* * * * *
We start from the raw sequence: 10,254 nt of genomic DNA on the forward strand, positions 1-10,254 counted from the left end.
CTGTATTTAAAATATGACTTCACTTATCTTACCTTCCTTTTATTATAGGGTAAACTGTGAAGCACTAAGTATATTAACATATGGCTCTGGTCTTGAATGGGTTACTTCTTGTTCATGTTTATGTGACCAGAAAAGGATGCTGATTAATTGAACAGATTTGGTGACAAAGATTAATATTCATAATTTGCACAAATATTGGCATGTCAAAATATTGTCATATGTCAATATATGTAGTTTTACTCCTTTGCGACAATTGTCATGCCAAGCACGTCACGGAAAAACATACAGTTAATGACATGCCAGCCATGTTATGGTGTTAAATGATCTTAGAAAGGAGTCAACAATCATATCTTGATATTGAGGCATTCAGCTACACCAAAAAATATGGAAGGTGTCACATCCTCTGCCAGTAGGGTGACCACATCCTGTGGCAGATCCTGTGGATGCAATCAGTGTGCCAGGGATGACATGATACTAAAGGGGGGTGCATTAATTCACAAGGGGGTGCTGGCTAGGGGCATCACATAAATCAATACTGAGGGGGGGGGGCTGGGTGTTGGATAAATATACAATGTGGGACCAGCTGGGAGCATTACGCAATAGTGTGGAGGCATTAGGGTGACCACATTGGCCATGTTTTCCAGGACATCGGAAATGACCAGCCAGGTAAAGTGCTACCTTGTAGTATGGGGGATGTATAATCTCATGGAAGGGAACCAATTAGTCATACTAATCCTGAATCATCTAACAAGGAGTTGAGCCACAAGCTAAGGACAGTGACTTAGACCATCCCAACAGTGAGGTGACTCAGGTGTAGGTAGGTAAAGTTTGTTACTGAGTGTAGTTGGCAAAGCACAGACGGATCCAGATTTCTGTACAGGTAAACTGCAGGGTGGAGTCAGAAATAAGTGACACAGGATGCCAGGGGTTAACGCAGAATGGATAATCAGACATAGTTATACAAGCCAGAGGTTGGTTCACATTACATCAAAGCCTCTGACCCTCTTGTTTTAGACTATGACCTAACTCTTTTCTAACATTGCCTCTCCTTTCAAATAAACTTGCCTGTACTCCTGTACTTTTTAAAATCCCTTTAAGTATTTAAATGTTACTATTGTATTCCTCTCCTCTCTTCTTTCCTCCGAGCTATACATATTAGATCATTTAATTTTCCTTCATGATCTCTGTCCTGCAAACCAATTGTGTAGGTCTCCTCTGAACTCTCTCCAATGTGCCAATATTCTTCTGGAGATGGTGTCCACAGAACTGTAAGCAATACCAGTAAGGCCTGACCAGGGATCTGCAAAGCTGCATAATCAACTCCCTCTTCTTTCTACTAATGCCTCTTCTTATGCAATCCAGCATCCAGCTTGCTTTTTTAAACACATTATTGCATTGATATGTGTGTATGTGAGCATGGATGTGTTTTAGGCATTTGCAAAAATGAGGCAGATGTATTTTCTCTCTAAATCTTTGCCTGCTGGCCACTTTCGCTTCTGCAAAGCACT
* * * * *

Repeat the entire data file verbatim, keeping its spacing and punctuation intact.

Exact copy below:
We start from the raw sequence: 10,254 nt of genomic DNA on the forward strand, positions 1-10,254 counted from the left end.
CTGTATTTAAAATATGACTTCACTTATCTTACCTTCCTTTTATTATAGGGTAAACTGTGAAGCACTAAGTATATTAACATATGGCTCTGGTCTTGAATGGGTTACTTCTTGTTCATGTTTATGTGACCAGAAAAGGATGCTGATTAATTGAACAGATTTGGTGACAAAGATTAATATTCATAATTTGCACAAATATTGGCATGTCAAAATATTGTCATATGTCAATATATGTAGTTTTACTCCTTTGCGACAATTGTCATGCCAAGCACGTCACGGAAAAACATACAGTTAATGACATGCCAGCCATGTTATGGTGTTAAATGATCTTAGAAAGGAGTCAACAATCATATCTTGATATTGAGGCATTCAGCTACACCAAAAAATATGGAAGGTGTCACATCCTCTGCCAGTAGGGTGACCACATCCTGTGGCAGATCCTGTGGATGCAATCAGTGTGCCAGGGATGACATGATACTAAAGGGGGGTGCATTAATTCACAAGGGGGTGCTGGCTAGGGGCATCACATAAATCAATACTGAGGGGGGGGGGCTGGGTGTTGGATAAATATACAATGTGGGACCAGCTGGGAGCATTACGCAATAGTGTGGAGGCATTAGGGTGACCACATTGGCCATGTTTTCCAGGACATCGGAAATGACCAGCCAGGTAAAGTGCTACCTTGTAGTATGGGGGATGTATAATCTCATGGAAGGGAACCAATTAGTCATACTAATCCTGAATCATCTAACAAGGAGTTGAGCCACAAGCTAAGGACAGTGACTTAGACCATCCCAACAGTGAGGTGACTCAGGTGTAGGTAGGTAAAGTTTGTTACTGAGTGTAGTTGGCAAAGCACAGACGGATCCAGATTTCTGTACAGGTAAACTGCAGGGTGGAGTCAGAAATAAGTGACACAGGATGCCAGGGGTTAACGCAGAATGGATAATCAGACATAGTTATACAAGCCAGAGGTTGGTTCACATTACATCAAAGCCTCTGACCCTCTTGTTTTAGACTATGACCTAACTCTTTTCTAACATTGCCTCTCCTTTCAAATAAACTTGCCTGTACTCCTGTACTTTTTAAAATCCCTTTAAGTATTTAAATGTTACTATTGTATTCCTCTCCTCTCTTCTTTCCTCCGAGCTATACATATTAGATCATTTAATTTTCCTTCATGATCTCTGTCCTGCAAACCAATTGTGTAGGTCTCCTCTGAACTCTCTCCAATGTGCCAATATTCTTCTGGAGATGGTGTCCACAGAACTGTAAGCAATACCAGTAAGGCCTGACCAGGGATCTGCAAAGCTGCATAATCAACTCCCTCTTCTTTCTACTAATGCCTCTTCTTATGCAATCCAGCATCCAGCTTGCTTTTTTAAACACATTATTGCATTGATATGTGTGTATGTGAGCATGGATGTGTTTTAGGCATTTGCAAAAATGAGGCAGATGTATTTTCTCTCTAAATCTTTGCCTGCTGGCCACTTTCGCTTCTGCAAAGCACT